Learning to take questions

As a reporter covering school education for The Hindu’s Chennai city bureau, my work entailed speaking to teachers and school heads — of both public and private institutions — regularly. Some of them have given me crucial tip-offs about policy changes, and shared valuable insights on trends that only they, as practitioners, would understand.

Many of these schools, especially those privately run, consider themselves ‘top brands’ in education. They believe every event held on their premises — be it the annual day, sports day, science project, literary club inauguration, or some Rotaract club activity — is worthy of publicity. In their view, some coverage, any coverage, is justified for their effort and “innovativeness”. “Even a few lines would be an encouragement for our children,” the charismatic school principals would say.

All the same, these schools proved thin-skinned when their institutions were in the news for the wrong reasons. Some of the reactions following the recent, troubling allegations of sexual harassment in city schools reminded me of that aversion to any scrutiny or criticism. Responses from the school managements and many alumni reflected a staunch belief that their school could not err. Past pupils’ loyalty to their alma mater seemed to trump reason.

It took me back to two important stories from a decade ago, whose coverage invoked similar reactions at the time. One was a swimming pool accident in 2012 at a famous city school, in which a nine-year-old boy tragically drowned. A subsequent police case meant the issue, while taking its legal course, received wide coverage, and rightly put the spotlight on children’s safety in schools – a concern that is never redundant.

Another story I covered was in 2011, two years after the historic Right to Education Act was passed. One of its clauses mandated that private schools reserve 25% of their seats to children from weaker sections and disadvantaged groups in the neighbourhood, and provide them free and compulsory elementary education, for which the government would bear the cost.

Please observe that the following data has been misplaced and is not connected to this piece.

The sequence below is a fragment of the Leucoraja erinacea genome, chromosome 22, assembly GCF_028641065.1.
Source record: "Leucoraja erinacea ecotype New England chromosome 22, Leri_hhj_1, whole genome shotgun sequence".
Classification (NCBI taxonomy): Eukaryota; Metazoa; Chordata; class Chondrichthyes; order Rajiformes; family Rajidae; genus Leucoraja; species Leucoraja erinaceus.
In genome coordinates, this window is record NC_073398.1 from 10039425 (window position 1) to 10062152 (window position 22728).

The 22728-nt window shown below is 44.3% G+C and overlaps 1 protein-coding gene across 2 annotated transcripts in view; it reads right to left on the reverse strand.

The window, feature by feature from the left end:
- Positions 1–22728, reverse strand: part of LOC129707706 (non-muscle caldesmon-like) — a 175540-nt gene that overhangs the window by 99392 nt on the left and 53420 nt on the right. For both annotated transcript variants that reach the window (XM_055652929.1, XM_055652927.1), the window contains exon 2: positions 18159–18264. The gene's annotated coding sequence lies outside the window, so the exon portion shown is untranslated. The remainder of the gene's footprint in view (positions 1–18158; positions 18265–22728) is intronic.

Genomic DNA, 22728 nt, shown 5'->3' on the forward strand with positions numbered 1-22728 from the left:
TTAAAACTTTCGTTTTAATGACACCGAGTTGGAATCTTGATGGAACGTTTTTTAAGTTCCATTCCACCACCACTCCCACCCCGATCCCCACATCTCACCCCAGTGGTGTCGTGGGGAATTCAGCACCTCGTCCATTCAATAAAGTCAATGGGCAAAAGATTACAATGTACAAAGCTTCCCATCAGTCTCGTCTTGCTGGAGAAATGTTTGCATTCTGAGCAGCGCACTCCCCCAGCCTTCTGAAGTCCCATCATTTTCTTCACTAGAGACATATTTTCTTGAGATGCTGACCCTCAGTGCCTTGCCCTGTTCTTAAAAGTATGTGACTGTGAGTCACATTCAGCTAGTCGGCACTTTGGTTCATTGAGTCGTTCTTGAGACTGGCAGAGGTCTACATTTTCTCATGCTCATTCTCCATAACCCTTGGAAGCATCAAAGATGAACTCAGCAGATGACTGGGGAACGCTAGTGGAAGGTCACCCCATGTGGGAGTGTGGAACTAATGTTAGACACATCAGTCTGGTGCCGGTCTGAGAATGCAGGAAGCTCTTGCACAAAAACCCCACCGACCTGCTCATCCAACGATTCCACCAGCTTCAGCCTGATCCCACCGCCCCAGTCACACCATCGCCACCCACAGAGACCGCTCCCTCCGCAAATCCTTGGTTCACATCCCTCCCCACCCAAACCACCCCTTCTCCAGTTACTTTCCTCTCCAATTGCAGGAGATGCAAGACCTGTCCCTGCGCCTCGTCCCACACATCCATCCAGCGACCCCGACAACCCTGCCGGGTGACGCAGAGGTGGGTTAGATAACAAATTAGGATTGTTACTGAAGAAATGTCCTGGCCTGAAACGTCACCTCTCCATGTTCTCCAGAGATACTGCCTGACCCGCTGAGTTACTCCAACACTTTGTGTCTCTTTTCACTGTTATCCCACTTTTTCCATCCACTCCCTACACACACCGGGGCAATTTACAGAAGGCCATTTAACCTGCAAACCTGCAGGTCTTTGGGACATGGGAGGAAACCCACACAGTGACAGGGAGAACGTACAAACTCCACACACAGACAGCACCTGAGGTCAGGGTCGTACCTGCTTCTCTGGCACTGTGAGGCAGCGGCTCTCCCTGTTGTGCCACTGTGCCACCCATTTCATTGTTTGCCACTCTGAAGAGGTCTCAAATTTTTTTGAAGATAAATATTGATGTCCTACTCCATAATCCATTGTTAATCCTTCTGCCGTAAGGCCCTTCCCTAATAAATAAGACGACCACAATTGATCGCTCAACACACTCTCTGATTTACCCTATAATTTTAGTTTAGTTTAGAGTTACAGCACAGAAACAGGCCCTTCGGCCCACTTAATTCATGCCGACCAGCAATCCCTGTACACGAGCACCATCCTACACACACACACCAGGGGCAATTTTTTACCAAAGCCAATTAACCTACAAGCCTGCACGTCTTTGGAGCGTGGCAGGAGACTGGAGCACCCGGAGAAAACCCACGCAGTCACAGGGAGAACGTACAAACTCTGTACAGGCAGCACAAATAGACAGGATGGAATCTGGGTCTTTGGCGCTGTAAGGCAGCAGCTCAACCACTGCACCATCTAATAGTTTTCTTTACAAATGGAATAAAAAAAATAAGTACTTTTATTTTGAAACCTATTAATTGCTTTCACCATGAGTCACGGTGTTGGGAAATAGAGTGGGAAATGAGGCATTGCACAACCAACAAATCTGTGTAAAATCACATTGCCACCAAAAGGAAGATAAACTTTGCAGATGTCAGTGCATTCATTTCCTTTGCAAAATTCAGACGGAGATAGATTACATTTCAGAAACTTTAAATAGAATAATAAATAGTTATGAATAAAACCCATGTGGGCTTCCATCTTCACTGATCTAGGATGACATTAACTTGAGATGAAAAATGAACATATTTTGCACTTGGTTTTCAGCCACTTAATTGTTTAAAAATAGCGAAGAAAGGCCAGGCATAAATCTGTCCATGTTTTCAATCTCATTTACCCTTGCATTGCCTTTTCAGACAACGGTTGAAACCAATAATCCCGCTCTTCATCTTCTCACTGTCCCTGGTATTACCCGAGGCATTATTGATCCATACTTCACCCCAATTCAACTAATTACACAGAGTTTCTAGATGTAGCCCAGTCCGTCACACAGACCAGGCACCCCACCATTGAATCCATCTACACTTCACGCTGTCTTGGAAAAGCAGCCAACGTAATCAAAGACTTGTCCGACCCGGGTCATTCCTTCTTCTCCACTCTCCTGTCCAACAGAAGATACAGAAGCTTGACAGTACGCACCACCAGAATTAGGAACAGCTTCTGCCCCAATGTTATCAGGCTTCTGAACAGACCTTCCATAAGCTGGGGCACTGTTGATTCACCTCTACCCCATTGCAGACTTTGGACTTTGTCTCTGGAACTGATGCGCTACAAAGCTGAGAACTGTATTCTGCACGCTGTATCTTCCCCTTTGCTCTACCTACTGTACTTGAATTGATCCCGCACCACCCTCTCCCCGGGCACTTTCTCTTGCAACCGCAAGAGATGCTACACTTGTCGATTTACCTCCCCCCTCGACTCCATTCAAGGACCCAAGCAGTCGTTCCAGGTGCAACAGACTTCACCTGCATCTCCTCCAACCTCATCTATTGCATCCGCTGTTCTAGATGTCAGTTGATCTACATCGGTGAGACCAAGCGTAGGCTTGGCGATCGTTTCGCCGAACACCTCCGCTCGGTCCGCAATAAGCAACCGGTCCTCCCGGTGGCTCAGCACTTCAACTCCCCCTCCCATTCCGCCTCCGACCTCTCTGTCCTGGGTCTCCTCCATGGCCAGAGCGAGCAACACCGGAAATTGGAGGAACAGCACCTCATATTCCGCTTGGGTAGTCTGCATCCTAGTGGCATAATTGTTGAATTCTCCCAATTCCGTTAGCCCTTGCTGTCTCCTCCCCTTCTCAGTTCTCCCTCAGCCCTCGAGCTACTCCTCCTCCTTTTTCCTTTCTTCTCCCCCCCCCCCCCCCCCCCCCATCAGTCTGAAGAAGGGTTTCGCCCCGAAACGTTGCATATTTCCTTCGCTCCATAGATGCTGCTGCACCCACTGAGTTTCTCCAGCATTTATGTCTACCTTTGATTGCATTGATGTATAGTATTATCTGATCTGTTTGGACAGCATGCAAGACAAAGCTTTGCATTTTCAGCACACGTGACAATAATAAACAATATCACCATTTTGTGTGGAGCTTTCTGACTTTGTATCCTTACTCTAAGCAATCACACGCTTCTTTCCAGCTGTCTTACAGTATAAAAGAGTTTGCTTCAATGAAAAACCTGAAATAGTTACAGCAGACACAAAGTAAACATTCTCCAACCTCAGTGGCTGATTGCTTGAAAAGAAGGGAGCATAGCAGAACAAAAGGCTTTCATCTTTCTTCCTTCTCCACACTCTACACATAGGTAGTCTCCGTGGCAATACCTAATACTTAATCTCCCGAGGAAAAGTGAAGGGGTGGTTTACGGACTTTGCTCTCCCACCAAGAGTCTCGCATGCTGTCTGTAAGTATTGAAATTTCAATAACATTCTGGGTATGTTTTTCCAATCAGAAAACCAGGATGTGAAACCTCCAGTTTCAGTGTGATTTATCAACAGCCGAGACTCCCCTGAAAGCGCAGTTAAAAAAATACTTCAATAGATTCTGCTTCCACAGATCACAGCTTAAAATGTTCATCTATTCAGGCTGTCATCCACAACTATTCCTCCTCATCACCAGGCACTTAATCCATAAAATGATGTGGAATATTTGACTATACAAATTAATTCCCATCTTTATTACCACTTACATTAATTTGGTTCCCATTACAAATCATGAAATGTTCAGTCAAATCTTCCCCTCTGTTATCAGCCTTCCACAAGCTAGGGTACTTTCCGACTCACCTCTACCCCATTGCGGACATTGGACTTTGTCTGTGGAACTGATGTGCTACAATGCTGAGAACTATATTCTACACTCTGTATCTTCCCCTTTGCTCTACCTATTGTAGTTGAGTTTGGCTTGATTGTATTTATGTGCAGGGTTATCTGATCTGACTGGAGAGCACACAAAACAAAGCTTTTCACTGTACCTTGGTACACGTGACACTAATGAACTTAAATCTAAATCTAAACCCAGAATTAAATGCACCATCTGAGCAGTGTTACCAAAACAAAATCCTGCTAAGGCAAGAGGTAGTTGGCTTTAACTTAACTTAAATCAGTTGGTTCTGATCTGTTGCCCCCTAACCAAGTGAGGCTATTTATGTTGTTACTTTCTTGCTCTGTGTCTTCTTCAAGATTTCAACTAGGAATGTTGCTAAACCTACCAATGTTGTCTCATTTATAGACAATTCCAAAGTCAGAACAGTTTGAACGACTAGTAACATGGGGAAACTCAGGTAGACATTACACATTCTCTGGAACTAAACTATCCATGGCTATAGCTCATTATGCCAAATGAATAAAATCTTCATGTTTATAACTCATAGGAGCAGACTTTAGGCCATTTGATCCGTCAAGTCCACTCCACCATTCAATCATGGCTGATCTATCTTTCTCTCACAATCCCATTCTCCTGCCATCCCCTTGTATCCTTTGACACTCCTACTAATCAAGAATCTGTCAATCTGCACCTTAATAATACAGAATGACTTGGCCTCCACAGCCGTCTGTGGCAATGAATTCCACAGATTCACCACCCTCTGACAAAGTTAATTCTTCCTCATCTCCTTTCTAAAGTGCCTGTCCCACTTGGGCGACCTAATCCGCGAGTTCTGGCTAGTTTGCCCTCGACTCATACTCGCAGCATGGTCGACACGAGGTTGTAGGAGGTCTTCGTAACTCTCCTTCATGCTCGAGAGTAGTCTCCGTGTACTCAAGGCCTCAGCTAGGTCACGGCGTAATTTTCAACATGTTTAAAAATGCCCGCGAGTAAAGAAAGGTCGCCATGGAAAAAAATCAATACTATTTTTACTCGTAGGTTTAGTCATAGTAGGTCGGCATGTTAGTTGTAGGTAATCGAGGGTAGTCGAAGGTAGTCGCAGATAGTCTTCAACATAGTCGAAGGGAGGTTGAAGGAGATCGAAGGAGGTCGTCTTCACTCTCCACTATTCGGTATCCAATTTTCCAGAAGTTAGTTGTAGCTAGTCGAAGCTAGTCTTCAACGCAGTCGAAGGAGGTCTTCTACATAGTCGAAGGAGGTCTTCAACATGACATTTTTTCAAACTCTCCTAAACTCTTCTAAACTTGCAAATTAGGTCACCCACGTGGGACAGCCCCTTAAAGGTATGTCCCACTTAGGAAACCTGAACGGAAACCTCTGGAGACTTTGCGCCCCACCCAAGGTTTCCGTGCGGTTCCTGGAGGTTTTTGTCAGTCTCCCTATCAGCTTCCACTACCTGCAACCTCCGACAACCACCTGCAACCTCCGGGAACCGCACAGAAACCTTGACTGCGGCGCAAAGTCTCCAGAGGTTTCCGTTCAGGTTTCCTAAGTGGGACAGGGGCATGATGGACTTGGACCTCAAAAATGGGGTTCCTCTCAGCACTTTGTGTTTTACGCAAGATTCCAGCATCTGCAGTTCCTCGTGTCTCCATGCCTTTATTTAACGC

Some schools reacted in telling ways — from terming the rules “very damaging to the class and the entire school”, to asking parents to protest against the Act through letters that said: “Your child’s quality of education will suffer seriously as the teachers will have a very difficult time managing and educating a few children who are not qualified for the particular class or who are very difficult to manage.”

The institutions barely hid their class bias. Their pride and brand consciousness outweighed everything else, including any sensitivity to the Act’s thrust on fairness or social justice. A few school heads even casually threw in the “I’ll speak to your editor” line when we sought a reaction. Clearly, they did not appreciate the media asking them questions.

As far as our reporting requirement goes, we need to establish the facts, give the context, with the perspective of those affected, as well as the reaction of the said schools to the concerns raised. But invariably, these private schools suggested that they were beyond public scrutiny. If critical thinking and a spirit of inquiry is at the heart of education, it is ironic that schools are so averse to questions, let alone the slightest introspection.

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Printable version | Jun 16, 2021 8:04:56 AM |

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